i wasn’t expecting much from ‘the girl with the dungeons and dragons tattoo’. but holy fuck i kind of loved this episode more than most of the season. and i don’t even really like felicia day much in most things but shit i kinda loved charlie.
to my last point, I don’t mean authors should never kill the heroes of their stories. they can and should. i just mean that the deaths have to make some kind of sense?
for instance, ned’s death was arguably “unexpected” but it made sense in terms of his life. he had been honorable and in his way he died for honor. and he had been in prison, after all— we just all expected him to be liberated one way or another.
robb’s death as a part of the story because he was killed for a rather youthful mistake- “love”- and there was this irony because he kept winning, winning, winning, but in the end he lost. and he had been losing his bannermen up to that point. so while it was shocking, we could appreciate the thematic beauty of the moment.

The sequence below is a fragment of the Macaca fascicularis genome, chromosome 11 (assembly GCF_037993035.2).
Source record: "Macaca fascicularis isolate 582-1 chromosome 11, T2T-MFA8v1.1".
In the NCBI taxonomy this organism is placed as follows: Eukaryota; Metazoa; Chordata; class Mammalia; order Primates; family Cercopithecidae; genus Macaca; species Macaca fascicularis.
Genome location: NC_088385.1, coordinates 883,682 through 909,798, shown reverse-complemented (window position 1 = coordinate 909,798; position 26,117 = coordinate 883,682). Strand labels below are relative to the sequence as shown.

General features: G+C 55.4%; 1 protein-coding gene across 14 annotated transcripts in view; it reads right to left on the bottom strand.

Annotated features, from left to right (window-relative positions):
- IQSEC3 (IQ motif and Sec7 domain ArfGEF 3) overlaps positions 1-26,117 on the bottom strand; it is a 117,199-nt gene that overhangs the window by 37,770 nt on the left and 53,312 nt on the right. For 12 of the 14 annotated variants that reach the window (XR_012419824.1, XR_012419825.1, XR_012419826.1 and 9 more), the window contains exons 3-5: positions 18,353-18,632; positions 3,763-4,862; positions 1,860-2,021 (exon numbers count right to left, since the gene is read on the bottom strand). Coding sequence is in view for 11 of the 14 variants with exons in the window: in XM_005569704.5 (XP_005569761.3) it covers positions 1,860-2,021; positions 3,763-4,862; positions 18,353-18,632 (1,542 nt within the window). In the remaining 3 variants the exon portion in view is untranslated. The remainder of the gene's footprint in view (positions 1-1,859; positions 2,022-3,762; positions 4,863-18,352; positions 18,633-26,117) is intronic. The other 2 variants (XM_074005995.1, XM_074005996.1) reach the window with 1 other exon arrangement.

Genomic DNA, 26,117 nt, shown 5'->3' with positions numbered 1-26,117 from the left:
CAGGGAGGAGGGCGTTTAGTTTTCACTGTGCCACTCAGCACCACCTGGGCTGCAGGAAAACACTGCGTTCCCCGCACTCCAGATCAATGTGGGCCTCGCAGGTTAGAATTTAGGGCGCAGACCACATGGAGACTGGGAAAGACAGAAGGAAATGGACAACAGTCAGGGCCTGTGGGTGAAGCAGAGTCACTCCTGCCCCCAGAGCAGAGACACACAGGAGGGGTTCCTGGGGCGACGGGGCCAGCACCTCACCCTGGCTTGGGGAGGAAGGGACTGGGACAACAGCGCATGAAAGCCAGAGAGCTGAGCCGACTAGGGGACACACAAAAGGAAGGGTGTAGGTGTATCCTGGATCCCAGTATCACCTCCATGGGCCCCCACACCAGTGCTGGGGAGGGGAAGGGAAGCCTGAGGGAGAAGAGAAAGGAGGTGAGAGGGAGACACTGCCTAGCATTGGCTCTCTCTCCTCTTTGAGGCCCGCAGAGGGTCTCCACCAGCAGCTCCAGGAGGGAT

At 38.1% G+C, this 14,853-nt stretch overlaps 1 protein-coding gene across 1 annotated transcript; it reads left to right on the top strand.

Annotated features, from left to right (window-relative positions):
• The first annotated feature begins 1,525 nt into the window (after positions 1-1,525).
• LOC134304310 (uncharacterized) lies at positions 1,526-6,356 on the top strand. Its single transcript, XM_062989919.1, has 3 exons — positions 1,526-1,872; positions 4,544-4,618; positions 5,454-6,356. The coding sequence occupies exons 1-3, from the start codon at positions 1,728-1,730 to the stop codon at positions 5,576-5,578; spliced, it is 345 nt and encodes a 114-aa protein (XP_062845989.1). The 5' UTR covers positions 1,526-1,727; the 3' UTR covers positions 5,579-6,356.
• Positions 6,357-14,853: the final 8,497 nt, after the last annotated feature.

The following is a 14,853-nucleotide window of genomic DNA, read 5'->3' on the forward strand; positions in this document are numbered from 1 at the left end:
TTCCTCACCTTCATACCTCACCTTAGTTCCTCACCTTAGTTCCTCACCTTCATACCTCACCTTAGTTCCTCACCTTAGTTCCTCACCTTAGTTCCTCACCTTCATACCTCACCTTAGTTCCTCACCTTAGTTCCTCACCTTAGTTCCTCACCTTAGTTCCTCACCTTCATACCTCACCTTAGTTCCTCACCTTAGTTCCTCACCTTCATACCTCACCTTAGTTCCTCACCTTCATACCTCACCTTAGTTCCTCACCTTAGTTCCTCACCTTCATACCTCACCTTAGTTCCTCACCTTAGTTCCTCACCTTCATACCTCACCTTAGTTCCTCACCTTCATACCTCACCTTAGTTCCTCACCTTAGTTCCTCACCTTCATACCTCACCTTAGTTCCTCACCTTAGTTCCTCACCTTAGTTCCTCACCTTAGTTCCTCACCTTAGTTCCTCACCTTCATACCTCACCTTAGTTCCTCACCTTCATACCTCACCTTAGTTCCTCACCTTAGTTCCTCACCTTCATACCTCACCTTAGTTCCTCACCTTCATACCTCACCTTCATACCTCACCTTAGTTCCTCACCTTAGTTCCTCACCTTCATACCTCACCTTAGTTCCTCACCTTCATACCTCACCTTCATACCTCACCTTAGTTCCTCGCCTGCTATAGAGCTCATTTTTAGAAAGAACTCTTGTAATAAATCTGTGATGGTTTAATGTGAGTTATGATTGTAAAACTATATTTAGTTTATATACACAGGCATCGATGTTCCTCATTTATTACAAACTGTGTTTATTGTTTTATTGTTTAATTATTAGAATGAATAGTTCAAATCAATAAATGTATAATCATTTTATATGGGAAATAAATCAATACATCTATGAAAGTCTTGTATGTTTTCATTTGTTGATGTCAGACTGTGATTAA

and, yeah, I realize certain authors go for realism and death is random but as a writer, as a person telling a coherent story, you can’t just say “fuck it” and do whatever. i hate to break it to you, but in order to leave your readers somewhat satisfied with your ending you have to make a hero’s death tie in— some way, somehow.
for an example of a shitty death: bellatrix lestrange. that was a bad ending to that character’s story. there, i’ve said it. and i’d be pressed if another author did something similar, in any saga.
I completely disagree.